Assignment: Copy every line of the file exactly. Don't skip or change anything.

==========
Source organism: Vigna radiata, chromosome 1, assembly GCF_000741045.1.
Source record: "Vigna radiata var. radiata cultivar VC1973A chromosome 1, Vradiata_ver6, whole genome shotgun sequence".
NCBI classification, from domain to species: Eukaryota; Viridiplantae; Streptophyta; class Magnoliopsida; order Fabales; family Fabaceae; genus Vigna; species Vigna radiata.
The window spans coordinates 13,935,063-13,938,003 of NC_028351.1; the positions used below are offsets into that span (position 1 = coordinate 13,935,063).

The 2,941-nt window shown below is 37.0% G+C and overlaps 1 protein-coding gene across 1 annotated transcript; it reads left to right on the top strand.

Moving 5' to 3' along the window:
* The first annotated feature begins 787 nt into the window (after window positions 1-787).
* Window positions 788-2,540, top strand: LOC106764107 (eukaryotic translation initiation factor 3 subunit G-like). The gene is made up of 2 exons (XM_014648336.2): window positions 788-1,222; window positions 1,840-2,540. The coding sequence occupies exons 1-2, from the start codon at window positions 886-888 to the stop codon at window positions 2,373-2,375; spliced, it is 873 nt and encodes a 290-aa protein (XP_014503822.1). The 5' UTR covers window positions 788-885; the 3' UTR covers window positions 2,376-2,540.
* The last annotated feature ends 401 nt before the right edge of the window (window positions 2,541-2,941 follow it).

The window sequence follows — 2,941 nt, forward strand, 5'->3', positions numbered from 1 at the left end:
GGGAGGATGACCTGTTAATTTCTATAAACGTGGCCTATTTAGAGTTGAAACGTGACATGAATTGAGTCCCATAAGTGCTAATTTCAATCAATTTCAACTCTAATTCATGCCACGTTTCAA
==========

Source organism: Vigna radiata, chromosome 1, assembly GCF_000741045.1.
Source record: "Vigna radiata var. radiata cultivar VC1973A chromosome 1, Vradiata_ver6, whole genome shotgun sequence".
NCBI classification, from domain to species: Eukaryota; Viridiplantae; Streptophyta; class Magnoliopsida; order Fabales; family Fabaceae; genus Vigna; species Vigna radiata.
The window spans coordinates 13,935,063-13,938,003 of NC_028351.1; the positions used below are offsets into that span (position 1 = coordinate 13,935,063).

The 2,941-nt window shown below is 37.0% G+C and overlaps 1 protein-coding gene across 1 annotated transcript; it reads left to right on the top strand.

Moving 5' to 3' along the window:
* The first annotated feature begins 787 nt into the window (after window positions 1-787).
* Window positions 788-2,540, top strand: LOC106764107 (eukaryotic translation initiation factor 3 subunit G-like). The gene is made up of 2 exons (XM_014648336.2): window positions 788-1,222; window positions 1,840-2,540. The coding sequence occupies exons 1-2, from the start codon at window positions 886-888 to the stop codon at window positions 2,373-2,375; spliced, it is 873 nt and encodes a 290-aa protein (XP_014503822.1). The 5' UTR covers window positions 788-885; the 3' UTR covers window positions 2,376-2,540.
* The last annotated feature ends 401 nt before the right edge of the window (window positions 2,541-2,941 follow it).

The window sequence follows — 2,941 nt, forward strand, 5'->3', positions numbered from 1 at the left end:
GGGAGGATGACCTGTTAATTTCTATAAACGTGGCCTATTTAGAGTTGAAACGTGACATGAATTGAGTCCCATAAGTGCTAATTTCAATCAATTTCAACTCTAATTCATGCCACGTTTCAA